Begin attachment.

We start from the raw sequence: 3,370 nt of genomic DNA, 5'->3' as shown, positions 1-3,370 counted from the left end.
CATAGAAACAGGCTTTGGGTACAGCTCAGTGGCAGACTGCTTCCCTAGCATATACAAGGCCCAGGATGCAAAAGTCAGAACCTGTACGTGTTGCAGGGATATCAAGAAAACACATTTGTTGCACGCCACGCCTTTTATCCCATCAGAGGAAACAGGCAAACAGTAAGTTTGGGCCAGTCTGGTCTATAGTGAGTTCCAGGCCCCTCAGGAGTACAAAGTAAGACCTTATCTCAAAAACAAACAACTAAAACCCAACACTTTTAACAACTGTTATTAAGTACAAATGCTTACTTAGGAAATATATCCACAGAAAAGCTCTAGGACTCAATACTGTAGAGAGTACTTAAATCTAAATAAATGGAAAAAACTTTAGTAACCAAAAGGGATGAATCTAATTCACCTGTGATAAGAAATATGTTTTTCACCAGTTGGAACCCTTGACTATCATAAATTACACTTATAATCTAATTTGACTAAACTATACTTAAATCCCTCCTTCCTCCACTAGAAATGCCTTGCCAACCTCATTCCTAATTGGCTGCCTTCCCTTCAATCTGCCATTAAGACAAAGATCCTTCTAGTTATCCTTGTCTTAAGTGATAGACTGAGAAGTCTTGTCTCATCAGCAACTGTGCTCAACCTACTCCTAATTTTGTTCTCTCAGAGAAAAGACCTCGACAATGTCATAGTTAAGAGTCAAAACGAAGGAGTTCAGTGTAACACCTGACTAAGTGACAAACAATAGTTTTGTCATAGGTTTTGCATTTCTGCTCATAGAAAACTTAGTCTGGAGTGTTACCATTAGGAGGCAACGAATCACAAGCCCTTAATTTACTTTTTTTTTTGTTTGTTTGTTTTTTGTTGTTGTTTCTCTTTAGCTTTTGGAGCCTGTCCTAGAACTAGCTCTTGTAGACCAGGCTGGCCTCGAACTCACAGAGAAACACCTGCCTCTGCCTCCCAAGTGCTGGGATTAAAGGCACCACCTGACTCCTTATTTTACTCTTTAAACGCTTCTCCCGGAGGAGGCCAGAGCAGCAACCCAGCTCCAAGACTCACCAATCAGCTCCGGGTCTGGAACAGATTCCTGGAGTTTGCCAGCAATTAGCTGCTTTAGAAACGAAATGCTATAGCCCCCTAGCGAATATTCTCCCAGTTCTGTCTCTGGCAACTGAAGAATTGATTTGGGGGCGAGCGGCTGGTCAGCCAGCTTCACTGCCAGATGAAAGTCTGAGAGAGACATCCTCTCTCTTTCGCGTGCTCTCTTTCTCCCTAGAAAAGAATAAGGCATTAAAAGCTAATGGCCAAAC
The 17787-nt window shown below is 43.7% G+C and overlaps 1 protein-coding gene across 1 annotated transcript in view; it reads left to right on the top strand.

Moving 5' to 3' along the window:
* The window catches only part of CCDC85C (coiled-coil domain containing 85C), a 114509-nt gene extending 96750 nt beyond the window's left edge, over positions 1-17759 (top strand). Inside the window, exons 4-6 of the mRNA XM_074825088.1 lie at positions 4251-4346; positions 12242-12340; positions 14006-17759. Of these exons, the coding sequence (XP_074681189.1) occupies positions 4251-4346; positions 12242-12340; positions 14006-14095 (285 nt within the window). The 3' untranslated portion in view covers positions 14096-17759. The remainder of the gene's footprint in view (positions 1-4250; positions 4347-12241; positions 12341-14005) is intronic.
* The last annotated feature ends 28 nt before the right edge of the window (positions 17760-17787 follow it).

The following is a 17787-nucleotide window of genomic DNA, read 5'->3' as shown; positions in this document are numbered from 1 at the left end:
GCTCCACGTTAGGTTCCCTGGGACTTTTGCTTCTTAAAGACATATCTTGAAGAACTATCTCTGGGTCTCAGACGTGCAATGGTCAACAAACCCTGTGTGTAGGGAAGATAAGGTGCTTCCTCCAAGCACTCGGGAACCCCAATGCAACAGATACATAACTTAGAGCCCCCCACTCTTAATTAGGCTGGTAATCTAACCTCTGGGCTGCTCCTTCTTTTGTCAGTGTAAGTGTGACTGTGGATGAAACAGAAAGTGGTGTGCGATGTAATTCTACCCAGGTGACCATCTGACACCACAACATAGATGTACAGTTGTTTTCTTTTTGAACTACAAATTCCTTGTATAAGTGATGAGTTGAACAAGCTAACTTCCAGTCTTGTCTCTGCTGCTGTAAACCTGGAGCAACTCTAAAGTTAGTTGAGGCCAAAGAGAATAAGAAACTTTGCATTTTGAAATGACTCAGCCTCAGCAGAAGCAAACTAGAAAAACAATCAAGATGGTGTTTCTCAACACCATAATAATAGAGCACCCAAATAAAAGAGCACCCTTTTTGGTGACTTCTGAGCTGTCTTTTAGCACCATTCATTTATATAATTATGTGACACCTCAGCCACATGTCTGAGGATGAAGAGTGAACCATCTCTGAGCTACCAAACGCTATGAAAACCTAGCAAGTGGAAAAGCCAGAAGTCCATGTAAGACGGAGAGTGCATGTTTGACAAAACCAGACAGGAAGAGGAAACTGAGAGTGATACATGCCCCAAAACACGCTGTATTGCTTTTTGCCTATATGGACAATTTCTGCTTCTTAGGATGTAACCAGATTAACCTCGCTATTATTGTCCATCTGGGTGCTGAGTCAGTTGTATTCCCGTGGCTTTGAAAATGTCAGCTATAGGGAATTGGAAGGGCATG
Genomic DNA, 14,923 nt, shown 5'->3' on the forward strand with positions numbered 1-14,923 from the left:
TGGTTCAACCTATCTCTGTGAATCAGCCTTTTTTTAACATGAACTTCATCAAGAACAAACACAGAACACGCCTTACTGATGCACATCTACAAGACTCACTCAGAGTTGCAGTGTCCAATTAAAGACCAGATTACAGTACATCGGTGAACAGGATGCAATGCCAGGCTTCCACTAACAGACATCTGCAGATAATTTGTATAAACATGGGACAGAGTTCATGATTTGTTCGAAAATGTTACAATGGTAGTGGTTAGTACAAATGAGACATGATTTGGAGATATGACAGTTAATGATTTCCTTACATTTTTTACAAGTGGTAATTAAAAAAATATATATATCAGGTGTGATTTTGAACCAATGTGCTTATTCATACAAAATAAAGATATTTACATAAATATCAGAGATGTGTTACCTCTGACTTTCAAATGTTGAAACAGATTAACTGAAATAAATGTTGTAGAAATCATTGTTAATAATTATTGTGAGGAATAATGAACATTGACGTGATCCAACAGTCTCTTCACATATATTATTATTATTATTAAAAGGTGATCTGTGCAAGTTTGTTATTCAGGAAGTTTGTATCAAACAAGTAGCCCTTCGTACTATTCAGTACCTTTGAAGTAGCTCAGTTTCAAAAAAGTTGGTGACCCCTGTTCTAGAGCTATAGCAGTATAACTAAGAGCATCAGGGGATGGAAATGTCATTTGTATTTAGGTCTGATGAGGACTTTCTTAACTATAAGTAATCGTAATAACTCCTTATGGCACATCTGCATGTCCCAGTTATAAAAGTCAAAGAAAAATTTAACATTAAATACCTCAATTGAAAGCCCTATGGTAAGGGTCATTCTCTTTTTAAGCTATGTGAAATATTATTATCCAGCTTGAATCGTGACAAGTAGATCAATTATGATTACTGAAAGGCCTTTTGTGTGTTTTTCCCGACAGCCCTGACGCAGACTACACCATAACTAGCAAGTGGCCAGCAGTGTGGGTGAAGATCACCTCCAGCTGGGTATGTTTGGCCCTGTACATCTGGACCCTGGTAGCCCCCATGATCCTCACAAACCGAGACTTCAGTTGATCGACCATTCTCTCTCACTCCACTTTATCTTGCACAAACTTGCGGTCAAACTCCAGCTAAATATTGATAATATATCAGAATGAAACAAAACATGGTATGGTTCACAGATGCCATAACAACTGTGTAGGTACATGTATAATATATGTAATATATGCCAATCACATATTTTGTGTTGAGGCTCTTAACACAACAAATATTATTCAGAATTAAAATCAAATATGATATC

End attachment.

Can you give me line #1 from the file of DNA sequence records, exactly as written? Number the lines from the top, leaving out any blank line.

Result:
We start from the raw sequence: 3,370 nt of genomic DNA, 5'->3' as shown, positions 1-3,370 counted from the left end.